My position is equivalent to a “Head of Library” in the United States. It is a managerial position, and I am responsible for planning and management of the library system. At the University where I am, we work on 12 years of planning (Institutional Strategic Plan 2018-2030). So, I came in at a time when 5 years had already passed. I still must continue planning this entire decade, train in new librarians, plan new spaces, infrastructure, manage 70 people and a budget of approximately one million US dollars. We manage the payroll, databases, journals, books, technology, projects, and automation. In short, it is a managerial job that involves planning and stimulating people’s growth. One of the things I like the most is that all these 70 people love this profession and are part of a new generation of librarians. Financially, in addition to managing personnel and other resources, we project the future growth of a library system, not only for the benefit of the University but also for the country. I recognize that at 29 years old, I am perhaps one of the youngest library directors in Colombia. I know this because we have annual meetings, where we have over 60 or 100 library directors. Colombia has no more than 350 universities, but of those, there is only a group of 100 that are more solid than the others. So, in these meetings, of course, the library directors are represented, and I know I am one of the youngest. This is important because each person gives a different coloring to what leadership means. My ambition is to consolidate our library system and make it a reference in the country, but also to make it internationally known for various reasons: because we are developing an important project, because we are helping to solve a sustainable development objective, because we have heritage collections of great importance for the world, because we publish, because we have invented a service, because we innovate, etc. I believe that a director should stimulate all this innovation and continue to strengthen the library profession.

What are your research interests?

I have published in non-scientific academic journals on the topic of data, data management, and the relationship between technology and librarianship. That’s something that always crosses over with what I do, but especially data management as it relates to library decision-making processes. In 2018, for example, when I was at the Javeriana University working on collection development, I proposed a data driving management model to manage all collection development processes. That is, from selection, acquisition, evaluation, management of electronic resources, and to data-based preservation, they go through a huge data environment. In addition, I have written on specific technologies, blockchain, the Internet of Things and telecommunications. I am also a university professor and for more than 2 years I have been teaching a class on image and sound archives. The most recent topic I am working on involves a research group at the Universidad Distrital. I had never researched archival art before, but I have become interested in image and sound in general. In short, I am passionate about all the topics of technologies, especially the topic of Big Data, blockchain, collection development and the topics of image and sound archives.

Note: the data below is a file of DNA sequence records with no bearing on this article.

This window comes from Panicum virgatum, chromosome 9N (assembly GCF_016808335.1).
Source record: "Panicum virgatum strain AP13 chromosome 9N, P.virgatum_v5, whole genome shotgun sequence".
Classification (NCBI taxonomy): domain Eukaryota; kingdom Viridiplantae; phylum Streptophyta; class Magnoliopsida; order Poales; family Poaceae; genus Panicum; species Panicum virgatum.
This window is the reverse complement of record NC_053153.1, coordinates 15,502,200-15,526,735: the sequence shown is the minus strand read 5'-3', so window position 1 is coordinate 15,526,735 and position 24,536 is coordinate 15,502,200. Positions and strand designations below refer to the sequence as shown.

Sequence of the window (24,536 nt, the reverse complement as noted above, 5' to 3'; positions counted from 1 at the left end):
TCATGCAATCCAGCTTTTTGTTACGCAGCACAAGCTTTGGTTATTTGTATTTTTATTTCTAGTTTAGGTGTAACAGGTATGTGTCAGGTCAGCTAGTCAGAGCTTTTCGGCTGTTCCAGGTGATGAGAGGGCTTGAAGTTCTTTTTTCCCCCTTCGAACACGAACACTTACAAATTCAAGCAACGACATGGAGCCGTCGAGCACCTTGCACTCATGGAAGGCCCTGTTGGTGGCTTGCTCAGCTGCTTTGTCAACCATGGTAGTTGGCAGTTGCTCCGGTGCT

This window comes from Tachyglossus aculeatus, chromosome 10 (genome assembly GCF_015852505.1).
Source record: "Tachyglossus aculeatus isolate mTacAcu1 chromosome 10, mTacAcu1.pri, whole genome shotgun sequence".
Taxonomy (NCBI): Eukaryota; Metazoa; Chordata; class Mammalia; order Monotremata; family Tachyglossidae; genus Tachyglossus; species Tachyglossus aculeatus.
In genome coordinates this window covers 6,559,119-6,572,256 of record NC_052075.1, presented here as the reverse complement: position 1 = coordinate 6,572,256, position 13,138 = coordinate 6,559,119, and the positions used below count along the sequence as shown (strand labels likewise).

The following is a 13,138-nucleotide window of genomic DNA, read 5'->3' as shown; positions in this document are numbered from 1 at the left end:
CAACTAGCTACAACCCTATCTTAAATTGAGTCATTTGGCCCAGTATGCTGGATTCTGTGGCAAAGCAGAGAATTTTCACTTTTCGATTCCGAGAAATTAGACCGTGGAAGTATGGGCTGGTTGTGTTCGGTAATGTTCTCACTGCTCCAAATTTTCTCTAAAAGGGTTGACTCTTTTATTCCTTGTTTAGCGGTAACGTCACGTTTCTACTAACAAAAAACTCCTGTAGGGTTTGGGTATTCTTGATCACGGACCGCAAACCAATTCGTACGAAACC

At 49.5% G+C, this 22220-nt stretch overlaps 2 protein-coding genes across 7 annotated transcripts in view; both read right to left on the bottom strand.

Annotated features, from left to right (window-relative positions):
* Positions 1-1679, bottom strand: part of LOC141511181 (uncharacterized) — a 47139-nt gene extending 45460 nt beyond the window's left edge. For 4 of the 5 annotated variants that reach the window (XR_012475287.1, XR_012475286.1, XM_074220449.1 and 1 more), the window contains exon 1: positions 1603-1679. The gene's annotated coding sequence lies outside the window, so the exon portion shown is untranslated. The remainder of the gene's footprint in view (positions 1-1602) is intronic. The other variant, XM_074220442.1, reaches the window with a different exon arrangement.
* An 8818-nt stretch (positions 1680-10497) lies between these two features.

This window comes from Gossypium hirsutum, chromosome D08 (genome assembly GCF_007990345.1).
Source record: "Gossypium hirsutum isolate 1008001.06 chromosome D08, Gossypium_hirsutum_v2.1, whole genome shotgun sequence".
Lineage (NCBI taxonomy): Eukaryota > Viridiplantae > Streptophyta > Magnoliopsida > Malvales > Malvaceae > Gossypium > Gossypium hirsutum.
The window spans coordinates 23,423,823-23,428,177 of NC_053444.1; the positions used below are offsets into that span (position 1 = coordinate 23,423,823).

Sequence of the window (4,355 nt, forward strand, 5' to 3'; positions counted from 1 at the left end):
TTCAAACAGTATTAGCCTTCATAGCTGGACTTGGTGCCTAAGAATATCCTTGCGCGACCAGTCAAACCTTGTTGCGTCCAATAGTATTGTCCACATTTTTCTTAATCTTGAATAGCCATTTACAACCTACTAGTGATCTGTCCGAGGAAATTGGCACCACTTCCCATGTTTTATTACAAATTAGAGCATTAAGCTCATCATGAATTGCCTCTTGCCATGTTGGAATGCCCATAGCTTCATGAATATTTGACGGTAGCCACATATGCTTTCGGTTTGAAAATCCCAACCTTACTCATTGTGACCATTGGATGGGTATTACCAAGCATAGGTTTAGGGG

Could you explain how this experience has impacted librarianship according to the practices in Colombia?

North American librarianship is admirable, how they group together and work to create results. In fact, many Latin American countries follow North American library practices. When I was a student, I felt that something was missing, and now that I practice and have my studies, I try to share all that I read, what I learn in the countries I travel to, with the colleagues I work with, and communicate them to the students so that they begin to discover and love the profession as much as I do. This role of love and passion is fundamental to me. I have been giving classes at the Universidad Javeriana and at the Universidad Distrital for 2 years now, on different topics. But beyond the classes that I often give as a professor, my message is always the same —that these future colleagues work, research, and really ignite a new paradigm of librarianship for the country and the world. Sometimes I feel that we are missing a lot, but we must keep working as a country and with every type of library, archive, and museum. I think we have a lot of work to do, and that is the underlying message I give to my students; beyond all the information or readings we do in my courses.

Have you ever had a reference question or situation with a research problem related to foreign, comparative and international law —or do you know a person who has told you about it?

The universities where I have worked have always offered undergraduate degrees in International Relations. That is where those needs usually come from. There are very strong universities in law in Colombia, the Javeriana itself, the Universidad Externa de Colombia, the Universidad de los Andes, all have great law schools. I am also remembering that at the Javeriana, we had an Ibero-American Insurance Library and of course, the focus was on insurance law, but much of the research on the collections they had there, revolved around that relationship of what insurance management means and how it works in different countries. We have a vast collection of Spanish insurance law resources, for example, which influences or has influenced in a certain way everything that is done here in Colombia with a specialization in insurance law.